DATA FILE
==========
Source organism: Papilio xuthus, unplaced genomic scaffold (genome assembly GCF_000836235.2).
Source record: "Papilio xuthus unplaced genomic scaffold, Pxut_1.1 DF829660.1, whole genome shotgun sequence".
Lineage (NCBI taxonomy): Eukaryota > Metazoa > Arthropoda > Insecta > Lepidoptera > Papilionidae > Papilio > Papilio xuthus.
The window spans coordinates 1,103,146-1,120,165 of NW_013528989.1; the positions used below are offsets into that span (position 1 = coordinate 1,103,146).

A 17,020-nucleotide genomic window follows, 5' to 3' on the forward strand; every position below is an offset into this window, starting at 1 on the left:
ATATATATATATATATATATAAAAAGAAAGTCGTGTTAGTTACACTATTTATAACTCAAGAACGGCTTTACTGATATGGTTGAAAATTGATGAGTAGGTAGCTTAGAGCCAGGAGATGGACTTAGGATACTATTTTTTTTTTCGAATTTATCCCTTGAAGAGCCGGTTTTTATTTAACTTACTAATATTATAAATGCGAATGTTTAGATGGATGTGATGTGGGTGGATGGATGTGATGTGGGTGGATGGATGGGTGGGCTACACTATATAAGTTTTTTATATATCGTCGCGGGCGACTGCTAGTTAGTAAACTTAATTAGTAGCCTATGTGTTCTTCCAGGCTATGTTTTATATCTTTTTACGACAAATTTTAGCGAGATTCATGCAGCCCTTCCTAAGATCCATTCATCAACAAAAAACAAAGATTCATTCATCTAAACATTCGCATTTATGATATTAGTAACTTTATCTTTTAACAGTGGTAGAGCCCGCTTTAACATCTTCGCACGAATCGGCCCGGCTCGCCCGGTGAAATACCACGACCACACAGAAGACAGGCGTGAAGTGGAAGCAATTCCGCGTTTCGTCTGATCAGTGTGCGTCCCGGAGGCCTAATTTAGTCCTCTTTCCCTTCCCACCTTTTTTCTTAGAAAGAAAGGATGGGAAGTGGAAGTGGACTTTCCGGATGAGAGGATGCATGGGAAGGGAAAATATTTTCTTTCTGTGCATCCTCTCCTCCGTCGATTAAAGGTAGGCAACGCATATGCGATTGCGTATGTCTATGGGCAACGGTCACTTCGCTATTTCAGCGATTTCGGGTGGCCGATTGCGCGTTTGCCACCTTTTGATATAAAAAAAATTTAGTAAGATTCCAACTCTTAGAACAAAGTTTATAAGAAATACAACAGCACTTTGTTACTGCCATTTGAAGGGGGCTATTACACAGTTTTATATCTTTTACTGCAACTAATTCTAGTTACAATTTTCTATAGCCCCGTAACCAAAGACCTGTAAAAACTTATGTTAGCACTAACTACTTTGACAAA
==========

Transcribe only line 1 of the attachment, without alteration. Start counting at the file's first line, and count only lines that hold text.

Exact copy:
Source organism: Papilio xuthus, unplaced genomic scaffold (genome assembly GCF_000836235.2).